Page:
8.2.3 Data for the Model

An important model-related attribute, a model's data requirements, can often represent major impediments to implementation. Chaiken reports in a study of urban model implementation successes and failures that the data need of a model is the most frequent model-based factor that led to failure of implementation. [CHAI 75]. One may have developed a highly efficient model, costing, say, just a few dollars per run on the computer; if, however, the cost of collecting data for the model runs in the thousands of dollars and requires months to complete, both the dollar and the time limits placed on the decision(s) at hand may be exceeded (see Figure 8.4). This factor is a highly relevant one to consider when thinking about degree of aggregation versus level of detail of a model.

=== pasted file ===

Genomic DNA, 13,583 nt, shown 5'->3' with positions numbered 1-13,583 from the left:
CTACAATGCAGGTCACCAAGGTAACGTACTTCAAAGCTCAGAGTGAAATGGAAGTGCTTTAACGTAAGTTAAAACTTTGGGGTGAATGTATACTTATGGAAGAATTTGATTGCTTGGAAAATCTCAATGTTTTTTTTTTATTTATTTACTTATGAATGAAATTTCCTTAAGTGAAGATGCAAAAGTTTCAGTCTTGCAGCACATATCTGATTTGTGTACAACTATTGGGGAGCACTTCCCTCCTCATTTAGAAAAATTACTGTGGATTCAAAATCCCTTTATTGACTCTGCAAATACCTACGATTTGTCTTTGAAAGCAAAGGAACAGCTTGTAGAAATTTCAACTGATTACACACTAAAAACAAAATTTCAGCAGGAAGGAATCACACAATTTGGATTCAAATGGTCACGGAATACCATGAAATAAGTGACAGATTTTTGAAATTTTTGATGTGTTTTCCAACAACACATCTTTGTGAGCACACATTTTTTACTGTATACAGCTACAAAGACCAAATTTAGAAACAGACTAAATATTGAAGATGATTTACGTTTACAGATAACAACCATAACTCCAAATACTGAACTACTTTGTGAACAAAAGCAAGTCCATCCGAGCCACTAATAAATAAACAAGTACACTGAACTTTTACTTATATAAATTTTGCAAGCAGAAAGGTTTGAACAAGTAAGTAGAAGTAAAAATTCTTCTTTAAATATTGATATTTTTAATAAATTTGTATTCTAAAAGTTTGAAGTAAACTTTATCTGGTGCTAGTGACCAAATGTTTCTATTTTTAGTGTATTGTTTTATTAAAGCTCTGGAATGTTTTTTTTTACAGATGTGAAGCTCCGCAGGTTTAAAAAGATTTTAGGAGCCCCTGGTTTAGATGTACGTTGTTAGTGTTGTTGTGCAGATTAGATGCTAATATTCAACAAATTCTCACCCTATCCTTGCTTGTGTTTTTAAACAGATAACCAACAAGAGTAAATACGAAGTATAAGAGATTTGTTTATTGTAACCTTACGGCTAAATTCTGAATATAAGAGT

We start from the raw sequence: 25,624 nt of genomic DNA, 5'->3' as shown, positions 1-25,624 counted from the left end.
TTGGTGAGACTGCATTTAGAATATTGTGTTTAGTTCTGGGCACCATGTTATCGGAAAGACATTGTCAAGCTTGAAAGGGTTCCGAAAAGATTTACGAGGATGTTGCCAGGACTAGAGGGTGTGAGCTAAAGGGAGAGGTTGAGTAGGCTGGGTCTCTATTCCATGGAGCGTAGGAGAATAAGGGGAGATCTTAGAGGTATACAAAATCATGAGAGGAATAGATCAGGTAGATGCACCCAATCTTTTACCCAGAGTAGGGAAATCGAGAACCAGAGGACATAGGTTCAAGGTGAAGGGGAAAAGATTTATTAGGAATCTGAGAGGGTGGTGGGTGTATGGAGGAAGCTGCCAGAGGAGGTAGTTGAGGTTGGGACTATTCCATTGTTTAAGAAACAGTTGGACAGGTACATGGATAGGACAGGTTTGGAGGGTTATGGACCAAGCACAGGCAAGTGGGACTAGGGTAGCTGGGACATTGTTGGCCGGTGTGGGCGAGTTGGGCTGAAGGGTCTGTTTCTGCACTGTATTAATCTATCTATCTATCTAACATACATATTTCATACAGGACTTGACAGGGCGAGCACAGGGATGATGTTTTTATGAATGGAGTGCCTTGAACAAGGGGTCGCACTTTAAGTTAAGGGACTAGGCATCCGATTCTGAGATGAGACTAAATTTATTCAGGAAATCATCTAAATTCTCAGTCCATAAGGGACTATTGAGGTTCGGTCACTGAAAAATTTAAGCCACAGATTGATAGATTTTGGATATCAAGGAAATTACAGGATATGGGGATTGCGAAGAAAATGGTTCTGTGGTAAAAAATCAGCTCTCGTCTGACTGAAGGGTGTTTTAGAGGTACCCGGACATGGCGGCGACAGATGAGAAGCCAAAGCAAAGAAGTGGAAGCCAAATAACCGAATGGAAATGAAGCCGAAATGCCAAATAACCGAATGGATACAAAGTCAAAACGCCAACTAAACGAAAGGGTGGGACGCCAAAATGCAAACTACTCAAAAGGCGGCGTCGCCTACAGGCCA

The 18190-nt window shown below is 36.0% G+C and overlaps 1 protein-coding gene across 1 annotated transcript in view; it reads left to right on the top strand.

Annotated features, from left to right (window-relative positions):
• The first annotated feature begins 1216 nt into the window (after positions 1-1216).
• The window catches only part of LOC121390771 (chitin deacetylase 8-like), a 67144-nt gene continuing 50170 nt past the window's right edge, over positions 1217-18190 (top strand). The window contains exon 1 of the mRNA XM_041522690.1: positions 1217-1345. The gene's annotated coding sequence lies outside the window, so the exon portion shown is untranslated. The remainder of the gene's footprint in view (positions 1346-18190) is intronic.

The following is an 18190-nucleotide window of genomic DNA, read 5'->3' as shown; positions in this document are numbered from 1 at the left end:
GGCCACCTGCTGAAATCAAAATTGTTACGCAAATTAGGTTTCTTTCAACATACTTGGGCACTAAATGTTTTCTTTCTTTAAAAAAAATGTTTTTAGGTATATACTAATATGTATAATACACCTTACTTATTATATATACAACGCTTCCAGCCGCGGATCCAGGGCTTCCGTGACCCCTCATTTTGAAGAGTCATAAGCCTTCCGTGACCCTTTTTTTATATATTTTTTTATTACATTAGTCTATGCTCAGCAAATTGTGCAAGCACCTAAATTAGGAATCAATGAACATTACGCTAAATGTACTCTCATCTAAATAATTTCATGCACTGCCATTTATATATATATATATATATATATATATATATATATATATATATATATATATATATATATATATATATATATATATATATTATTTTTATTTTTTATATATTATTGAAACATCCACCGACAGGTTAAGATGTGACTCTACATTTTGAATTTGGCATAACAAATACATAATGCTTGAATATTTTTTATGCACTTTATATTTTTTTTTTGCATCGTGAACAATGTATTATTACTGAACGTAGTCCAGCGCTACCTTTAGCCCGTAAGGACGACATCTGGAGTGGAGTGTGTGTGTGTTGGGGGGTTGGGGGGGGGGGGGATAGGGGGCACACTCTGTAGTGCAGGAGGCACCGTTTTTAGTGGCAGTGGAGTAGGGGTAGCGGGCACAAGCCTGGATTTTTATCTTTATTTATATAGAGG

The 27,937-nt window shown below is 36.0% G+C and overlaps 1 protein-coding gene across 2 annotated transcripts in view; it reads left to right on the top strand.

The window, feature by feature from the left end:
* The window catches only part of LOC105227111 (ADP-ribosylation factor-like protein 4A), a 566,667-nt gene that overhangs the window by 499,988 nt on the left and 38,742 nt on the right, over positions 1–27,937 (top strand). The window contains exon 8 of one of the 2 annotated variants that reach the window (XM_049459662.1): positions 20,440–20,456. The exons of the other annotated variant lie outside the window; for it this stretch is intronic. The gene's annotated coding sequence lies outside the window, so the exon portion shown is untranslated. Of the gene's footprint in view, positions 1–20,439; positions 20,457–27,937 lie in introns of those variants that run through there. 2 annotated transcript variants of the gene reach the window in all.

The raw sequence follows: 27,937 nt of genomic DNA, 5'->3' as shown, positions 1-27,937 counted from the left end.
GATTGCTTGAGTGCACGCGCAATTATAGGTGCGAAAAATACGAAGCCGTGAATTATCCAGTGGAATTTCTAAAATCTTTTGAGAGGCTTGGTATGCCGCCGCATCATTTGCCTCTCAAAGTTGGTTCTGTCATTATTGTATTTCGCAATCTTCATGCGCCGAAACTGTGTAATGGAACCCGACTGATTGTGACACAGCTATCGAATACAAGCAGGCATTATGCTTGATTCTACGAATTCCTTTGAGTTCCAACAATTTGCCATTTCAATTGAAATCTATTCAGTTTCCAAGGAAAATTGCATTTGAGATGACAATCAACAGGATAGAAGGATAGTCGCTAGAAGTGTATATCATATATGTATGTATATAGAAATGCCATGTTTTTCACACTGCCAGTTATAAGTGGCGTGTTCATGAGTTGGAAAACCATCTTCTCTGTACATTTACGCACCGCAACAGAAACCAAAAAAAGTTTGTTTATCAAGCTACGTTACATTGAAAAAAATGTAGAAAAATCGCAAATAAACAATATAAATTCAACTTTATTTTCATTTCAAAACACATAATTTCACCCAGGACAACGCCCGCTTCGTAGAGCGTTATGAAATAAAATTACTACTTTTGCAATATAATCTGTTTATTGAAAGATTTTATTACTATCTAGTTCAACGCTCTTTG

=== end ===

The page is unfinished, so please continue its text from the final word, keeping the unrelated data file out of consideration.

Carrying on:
It has been our experience that for a given model, two very similar cities can incur very dissimilar data collection costs. Critical factors affecting data collection include an agency's former record keeping, both in terms of contents and of accuracy; the need for pilot data-collection efforts for new types of data; the number and types of personnel available to carry out data collection; and the amount and type of computer services required. Most often, accurate computer-encoded records also provide the least expensive and most timely data inputs. Boston's Department of Health and Hospitals has little trouble providing data for its hypercube model, since most required data are generated routinely by an on-line computer-aided dispatch (CAD) system.